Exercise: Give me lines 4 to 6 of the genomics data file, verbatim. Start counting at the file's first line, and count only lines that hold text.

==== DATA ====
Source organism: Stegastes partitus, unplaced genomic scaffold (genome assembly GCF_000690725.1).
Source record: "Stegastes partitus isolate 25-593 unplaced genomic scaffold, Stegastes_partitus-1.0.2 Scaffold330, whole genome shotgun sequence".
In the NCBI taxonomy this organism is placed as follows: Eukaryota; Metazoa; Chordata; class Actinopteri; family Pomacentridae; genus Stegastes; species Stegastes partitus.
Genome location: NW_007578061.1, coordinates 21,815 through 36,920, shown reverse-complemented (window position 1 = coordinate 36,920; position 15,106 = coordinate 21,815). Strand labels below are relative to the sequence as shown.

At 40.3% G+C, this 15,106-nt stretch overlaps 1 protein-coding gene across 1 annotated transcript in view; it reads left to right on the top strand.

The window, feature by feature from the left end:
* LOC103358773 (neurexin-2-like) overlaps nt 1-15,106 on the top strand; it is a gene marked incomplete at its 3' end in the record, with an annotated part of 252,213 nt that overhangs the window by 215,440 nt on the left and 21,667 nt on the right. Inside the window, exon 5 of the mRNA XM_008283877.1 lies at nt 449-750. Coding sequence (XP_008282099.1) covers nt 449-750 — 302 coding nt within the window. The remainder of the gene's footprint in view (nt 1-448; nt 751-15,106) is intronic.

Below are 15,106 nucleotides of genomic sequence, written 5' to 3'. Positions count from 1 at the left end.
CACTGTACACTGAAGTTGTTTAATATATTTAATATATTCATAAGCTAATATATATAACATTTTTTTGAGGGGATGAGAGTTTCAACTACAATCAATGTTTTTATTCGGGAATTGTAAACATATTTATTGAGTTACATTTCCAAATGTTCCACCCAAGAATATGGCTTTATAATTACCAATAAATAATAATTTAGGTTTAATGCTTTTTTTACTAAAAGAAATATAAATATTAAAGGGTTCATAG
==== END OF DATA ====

Genome location: NW_007578061.1, coordinates 21,815 through 36,920, shown reverse-complemented (window position 1 = coordinate 36,920; position 15,106 = coordinate 21,815). Strand labels below are relative to the sequence as shown.

At 40.3% G+C, this 15,106-nt stretch overlaps 1 protein-coding gene across 1 annotated transcript in view; it reads left to right on the top strand.

The window, feature by feature from the left end: